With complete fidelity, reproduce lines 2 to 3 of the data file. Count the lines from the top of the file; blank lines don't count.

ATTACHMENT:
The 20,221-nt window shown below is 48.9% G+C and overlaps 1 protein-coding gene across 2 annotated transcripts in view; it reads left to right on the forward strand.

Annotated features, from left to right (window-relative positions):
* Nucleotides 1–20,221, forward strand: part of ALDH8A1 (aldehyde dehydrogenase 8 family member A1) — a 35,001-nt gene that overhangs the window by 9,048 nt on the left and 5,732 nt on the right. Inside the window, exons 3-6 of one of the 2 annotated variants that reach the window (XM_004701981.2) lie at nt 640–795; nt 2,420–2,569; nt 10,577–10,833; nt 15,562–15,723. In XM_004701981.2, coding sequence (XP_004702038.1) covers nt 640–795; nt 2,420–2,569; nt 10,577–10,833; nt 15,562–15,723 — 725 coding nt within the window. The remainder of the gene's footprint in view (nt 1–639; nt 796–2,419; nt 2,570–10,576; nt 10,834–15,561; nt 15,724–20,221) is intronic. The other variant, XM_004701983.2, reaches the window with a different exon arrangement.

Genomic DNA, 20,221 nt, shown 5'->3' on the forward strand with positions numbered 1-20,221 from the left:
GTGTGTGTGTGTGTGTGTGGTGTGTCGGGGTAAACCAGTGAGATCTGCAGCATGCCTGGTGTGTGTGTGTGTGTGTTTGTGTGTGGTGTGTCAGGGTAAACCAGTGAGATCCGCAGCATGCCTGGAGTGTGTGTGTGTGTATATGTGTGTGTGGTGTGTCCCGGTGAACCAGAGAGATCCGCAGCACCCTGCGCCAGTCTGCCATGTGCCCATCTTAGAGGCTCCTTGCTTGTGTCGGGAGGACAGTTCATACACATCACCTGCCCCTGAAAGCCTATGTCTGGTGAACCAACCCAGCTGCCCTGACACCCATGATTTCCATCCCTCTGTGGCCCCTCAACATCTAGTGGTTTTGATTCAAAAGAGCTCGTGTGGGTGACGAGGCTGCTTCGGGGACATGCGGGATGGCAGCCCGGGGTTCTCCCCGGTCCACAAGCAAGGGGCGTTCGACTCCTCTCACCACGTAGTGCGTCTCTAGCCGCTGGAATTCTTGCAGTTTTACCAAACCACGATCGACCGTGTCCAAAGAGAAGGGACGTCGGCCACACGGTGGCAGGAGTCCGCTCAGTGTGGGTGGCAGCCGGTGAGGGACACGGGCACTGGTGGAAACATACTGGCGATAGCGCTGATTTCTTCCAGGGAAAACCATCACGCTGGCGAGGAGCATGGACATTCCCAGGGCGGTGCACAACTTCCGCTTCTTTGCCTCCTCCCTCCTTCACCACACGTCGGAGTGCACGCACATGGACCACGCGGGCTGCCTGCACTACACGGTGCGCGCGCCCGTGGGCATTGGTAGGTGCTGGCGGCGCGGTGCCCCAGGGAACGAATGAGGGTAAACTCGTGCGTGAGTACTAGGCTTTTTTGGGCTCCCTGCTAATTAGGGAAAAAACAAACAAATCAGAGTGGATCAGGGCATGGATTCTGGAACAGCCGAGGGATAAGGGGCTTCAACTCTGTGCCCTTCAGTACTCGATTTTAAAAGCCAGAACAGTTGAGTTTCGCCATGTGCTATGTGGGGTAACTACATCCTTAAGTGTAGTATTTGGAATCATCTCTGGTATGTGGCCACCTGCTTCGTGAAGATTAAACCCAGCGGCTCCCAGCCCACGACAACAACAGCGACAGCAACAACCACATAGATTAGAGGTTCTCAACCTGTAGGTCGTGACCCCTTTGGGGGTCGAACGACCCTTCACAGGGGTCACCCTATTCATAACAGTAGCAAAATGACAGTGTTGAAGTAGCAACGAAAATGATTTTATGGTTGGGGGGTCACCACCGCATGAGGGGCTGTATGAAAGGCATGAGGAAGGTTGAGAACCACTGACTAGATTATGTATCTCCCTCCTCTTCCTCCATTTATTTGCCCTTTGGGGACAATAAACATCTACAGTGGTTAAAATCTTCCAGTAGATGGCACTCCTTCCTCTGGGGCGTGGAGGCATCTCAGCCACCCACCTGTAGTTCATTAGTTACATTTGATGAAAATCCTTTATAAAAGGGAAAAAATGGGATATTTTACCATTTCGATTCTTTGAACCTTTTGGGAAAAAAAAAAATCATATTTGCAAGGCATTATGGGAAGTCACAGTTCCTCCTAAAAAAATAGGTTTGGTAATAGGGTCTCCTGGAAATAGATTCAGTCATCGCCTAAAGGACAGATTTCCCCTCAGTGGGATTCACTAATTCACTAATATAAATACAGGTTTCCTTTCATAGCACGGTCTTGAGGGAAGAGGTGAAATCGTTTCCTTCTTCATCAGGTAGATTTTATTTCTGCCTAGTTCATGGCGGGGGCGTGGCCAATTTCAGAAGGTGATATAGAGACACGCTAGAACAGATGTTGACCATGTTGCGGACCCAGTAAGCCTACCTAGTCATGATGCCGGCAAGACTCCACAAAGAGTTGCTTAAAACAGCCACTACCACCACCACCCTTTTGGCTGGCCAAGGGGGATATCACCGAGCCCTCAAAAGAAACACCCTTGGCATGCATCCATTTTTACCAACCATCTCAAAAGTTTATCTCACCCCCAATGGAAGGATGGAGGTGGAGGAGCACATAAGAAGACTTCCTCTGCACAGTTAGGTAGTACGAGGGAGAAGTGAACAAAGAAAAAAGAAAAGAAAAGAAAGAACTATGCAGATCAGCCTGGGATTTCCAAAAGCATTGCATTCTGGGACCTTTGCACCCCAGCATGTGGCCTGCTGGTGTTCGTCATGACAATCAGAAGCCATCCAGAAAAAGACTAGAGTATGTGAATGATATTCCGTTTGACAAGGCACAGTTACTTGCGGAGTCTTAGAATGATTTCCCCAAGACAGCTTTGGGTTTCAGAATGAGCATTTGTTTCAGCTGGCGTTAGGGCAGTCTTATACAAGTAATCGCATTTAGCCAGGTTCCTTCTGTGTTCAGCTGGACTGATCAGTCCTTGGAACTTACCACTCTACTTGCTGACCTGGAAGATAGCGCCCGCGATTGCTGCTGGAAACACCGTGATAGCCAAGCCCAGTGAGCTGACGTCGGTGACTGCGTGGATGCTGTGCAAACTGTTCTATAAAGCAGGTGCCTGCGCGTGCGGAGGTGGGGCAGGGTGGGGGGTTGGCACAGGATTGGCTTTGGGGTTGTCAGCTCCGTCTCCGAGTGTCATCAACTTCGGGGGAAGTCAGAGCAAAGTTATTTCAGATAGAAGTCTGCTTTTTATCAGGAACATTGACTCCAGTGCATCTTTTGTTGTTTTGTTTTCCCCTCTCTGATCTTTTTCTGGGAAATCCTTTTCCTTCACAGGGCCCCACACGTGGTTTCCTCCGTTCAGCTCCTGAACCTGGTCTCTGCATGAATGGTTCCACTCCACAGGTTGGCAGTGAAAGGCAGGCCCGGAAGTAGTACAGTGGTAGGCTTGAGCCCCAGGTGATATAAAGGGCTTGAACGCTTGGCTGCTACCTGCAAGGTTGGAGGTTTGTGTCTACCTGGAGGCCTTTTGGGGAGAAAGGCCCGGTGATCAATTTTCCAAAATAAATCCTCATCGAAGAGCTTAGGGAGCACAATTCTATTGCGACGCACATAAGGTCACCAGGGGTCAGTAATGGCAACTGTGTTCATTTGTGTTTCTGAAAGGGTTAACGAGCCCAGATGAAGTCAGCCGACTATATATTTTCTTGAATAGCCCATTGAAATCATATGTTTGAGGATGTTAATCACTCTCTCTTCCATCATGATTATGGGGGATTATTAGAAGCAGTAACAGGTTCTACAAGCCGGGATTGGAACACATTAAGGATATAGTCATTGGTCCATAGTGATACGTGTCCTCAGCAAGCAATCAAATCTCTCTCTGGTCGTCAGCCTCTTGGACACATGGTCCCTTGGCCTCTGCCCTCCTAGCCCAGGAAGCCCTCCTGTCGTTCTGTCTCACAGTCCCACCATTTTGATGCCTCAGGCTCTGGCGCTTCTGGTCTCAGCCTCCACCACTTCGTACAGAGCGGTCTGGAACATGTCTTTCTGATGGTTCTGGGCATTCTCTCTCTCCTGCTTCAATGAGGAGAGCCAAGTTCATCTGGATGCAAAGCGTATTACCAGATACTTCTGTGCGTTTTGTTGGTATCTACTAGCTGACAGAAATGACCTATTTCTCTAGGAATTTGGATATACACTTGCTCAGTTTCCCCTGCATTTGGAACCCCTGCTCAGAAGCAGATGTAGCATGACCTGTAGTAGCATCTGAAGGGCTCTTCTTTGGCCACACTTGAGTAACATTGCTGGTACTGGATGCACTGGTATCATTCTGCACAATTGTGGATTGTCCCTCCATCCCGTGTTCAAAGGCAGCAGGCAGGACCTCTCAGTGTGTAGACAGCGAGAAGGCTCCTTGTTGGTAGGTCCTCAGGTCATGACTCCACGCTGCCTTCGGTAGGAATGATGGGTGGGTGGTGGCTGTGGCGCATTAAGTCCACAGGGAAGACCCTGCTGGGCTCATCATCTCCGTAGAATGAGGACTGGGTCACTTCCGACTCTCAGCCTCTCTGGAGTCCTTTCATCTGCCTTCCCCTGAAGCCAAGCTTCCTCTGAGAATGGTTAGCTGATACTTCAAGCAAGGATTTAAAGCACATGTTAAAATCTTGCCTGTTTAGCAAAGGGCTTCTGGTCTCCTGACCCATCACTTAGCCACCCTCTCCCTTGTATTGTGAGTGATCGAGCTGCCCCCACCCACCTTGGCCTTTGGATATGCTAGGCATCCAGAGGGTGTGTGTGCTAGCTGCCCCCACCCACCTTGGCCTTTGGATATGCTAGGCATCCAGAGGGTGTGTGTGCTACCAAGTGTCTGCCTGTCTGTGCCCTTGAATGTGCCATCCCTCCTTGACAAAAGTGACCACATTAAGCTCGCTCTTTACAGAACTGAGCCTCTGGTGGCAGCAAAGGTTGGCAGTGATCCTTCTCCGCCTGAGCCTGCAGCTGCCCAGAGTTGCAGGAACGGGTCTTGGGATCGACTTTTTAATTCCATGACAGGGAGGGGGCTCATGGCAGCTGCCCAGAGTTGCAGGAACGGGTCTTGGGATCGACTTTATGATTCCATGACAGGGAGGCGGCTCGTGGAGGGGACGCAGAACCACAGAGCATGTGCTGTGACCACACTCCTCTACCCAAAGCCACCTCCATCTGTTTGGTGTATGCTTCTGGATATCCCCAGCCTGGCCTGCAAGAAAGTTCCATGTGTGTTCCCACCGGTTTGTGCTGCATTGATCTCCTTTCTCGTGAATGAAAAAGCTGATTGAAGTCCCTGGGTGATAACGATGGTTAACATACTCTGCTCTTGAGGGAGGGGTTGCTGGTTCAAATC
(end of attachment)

Annotated features, from left to right (window-relative positions):
* Nucleotides 1–20,221, forward strand: part of ALDH8A1 (aldehyde dehydrogenase 8 family member A1) — a 35,001-nt gene that overhangs the window by 9,048 nt on the left and 5,732 nt on the right. Inside the window, exons 3-6 of one of the 2 annotated variants that reach the window (XM_004701981.2) lie at nt 640–795; nt 2,420–2,569; nt 10,577–10,833; nt 15,562–15,723. In XM_004701981.2, coding sequence (XP_004702038.1) covers nt 640–795; nt 2,420–2,569; nt 10,577–10,833; nt 15,562–15,723 — 725 coding nt within the window. The remainder of the gene's footprint in view (nt 1–639; nt 796–2,419; nt 2,570–10,576; nt 10,834–15,561; nt 15,724–20,221) is intronic. The other variant, XM_004701983.2, reaches the window with a different exon arrangement.